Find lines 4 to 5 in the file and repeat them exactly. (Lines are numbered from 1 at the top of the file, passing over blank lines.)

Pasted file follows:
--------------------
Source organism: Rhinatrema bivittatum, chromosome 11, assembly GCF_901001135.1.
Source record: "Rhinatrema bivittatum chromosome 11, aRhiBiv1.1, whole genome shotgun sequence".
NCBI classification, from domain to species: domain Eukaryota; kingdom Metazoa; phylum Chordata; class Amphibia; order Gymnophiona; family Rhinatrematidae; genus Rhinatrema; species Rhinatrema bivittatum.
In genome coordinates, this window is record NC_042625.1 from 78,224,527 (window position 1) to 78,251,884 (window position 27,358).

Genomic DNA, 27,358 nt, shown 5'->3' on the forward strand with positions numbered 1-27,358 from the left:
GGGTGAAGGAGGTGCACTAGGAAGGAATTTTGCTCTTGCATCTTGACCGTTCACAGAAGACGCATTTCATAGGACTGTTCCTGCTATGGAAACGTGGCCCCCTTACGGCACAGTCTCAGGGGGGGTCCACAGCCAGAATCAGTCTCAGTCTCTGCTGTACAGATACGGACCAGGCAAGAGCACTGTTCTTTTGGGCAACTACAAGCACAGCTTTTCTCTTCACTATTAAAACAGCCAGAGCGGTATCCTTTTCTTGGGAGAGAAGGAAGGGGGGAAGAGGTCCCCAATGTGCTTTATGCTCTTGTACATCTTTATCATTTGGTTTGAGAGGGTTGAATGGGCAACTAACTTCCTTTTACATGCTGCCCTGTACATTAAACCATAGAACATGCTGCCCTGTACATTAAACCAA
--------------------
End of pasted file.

In genome coordinates, this window is record NC_042625.1 from 78,224,527 (window position 1) to 78,251,884 (window position 27,358).

Genomic DNA, 27,358 nt, shown 5'->3' on the forward strand with positions numbered 1-27,358 from the left: